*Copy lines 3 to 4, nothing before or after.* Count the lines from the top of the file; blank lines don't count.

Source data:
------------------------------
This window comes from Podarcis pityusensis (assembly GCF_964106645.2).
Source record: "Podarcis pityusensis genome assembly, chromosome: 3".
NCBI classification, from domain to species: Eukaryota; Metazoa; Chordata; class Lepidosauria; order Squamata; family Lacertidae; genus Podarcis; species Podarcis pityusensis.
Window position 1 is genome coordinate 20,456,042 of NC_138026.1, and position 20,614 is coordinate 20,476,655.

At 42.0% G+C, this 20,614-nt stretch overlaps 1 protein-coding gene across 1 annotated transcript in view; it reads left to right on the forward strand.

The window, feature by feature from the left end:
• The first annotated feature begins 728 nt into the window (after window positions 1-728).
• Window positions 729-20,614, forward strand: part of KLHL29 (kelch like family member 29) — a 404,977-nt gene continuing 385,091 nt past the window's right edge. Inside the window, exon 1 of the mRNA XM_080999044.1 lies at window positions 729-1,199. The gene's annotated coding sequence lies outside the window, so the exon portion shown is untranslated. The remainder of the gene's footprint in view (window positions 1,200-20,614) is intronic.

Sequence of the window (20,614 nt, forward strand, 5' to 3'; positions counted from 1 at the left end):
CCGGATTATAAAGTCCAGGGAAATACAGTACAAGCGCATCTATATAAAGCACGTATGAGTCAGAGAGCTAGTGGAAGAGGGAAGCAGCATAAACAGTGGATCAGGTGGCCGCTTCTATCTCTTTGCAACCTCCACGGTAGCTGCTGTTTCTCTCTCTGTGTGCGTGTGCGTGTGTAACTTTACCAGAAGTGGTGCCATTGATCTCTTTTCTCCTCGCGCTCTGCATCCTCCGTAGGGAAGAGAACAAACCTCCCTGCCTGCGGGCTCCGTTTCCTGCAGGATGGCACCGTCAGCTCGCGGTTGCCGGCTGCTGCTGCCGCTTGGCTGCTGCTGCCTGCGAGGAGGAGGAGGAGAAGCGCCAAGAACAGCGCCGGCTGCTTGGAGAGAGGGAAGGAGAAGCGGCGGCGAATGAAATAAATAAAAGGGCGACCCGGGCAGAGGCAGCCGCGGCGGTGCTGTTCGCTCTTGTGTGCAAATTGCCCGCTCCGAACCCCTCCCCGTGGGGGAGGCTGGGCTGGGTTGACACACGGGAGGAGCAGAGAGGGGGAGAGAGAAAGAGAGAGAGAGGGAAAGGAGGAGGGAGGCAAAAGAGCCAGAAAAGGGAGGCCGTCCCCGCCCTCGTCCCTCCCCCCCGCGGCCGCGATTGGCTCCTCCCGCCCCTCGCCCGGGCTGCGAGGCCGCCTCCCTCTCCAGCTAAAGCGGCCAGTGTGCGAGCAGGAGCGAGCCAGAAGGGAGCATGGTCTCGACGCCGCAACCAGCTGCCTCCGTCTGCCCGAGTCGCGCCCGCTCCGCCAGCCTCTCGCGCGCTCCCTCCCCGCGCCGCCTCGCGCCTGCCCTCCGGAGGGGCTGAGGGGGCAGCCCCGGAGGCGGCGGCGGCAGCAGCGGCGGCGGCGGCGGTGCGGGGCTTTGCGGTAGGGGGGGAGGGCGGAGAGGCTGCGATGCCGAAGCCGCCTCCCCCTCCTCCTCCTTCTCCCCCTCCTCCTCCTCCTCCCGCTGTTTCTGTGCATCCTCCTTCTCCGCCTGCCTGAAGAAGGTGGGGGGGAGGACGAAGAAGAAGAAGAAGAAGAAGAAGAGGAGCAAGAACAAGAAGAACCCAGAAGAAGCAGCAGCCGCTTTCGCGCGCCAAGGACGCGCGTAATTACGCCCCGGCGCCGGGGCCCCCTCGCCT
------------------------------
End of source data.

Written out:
NCBI classification, from domain to species: Eukaryota; Metazoa; Chordata; class Lepidosauria; order Squamata; family Lacertidae; genus Podarcis; species Podarcis pityusensis.
Window position 1 is genome coordinate 20,456,042 of NC_138026.1, and position 20,614 is coordinate 20,476,655.